Plea for carbon monoxide alarms
Gas companies should give free carbon monoxide alarms to all households, councils have said.
Carbon monoxide poisoning kills 40 people a year and can be caused by wrongly installed appliances and blocked flues and chimneys.
The gas can be difficult to detect as it has no smell, taste or colour, but can kill in minutes.
The Local Government Association (LGA), which represents councils, said there is a "moral imperative" for utility companies to provide the electronic alarm, which costs about £15.
Izzi Seccombe, chairwoman of the LGA's Community Wellbeing Board, said: "As the cold weather bites this Christmas, more and more households will be firing up their gas central heating. With that comes an increased risk of carbon monoxide poisoning.
"Pregnant women, unborn children and babies are particularly vulnerable to this silent killer.
"Yet for the price of an electronic carbon monoxide detector that costs about £15 - and considerably cheaper bought in bulk - the gas giants could be potentially saving scores of lives. This initiative could lead to a colossal cut in the number of poisonings.
"The profits of the big six gas companies in particular have rocketed over the past few years and with another harsh winter forecast they are likely to soar again.
"We believe there is a moral imperative for them to put back what would amount to a fraction of those profits into offering these life-savings devices free of charge to all households.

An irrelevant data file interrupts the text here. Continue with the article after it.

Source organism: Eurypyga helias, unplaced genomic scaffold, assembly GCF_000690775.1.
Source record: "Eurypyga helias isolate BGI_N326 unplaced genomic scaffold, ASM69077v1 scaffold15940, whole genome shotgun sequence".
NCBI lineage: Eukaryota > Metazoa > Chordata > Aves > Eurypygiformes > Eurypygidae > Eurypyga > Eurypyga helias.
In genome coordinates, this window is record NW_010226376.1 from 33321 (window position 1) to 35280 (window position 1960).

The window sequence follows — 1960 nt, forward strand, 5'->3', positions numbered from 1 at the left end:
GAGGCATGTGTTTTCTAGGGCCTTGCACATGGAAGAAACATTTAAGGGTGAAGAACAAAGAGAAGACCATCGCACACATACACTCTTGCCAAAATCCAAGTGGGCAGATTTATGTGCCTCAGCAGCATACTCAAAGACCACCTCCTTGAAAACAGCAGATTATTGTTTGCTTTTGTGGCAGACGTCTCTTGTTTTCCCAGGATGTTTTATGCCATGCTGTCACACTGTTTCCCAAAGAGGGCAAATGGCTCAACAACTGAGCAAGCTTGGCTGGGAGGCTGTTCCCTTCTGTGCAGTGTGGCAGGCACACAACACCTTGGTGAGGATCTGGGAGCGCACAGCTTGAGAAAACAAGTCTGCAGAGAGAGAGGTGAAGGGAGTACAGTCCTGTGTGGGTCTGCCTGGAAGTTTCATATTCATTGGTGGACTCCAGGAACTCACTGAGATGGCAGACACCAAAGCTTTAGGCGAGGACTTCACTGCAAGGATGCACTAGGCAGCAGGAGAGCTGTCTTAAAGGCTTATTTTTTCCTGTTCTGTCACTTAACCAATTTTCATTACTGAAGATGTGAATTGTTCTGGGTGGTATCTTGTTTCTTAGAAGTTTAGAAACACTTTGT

"The gas companies, after all, benefit from selling boiler repair policies, so they will easily recoup their costs. The alarms should be paid for from their existing profits - the cost must not be passed on to their customers."
About 4,000 people visit Accident and Emergency and 200 are admitted to hospital every year as a result of carbon monoxide poisoning, with many more cases believed to be unreported.
Symptoms of mild carbon monoxide poisoning can be similar to the flu or food poisoning, and include a headache, dizziness and nausea.
Currently carbon monoxide alarms must be installed in any property with a solid fuel heating system, such as a wood burning stove, but not in other homes.
Ms Seccombe added: "In our view, any risk is a risk too far and inaction on [the gas companies'] part is unacceptable. It is time to see them take corporate responsibility over this issue.
"We are also urging households to ensure all appliances are installed and regularly serviced by a reputable, registered engineer. While carbon monoxide alarms are potential life-savers, they are not a substitute for this."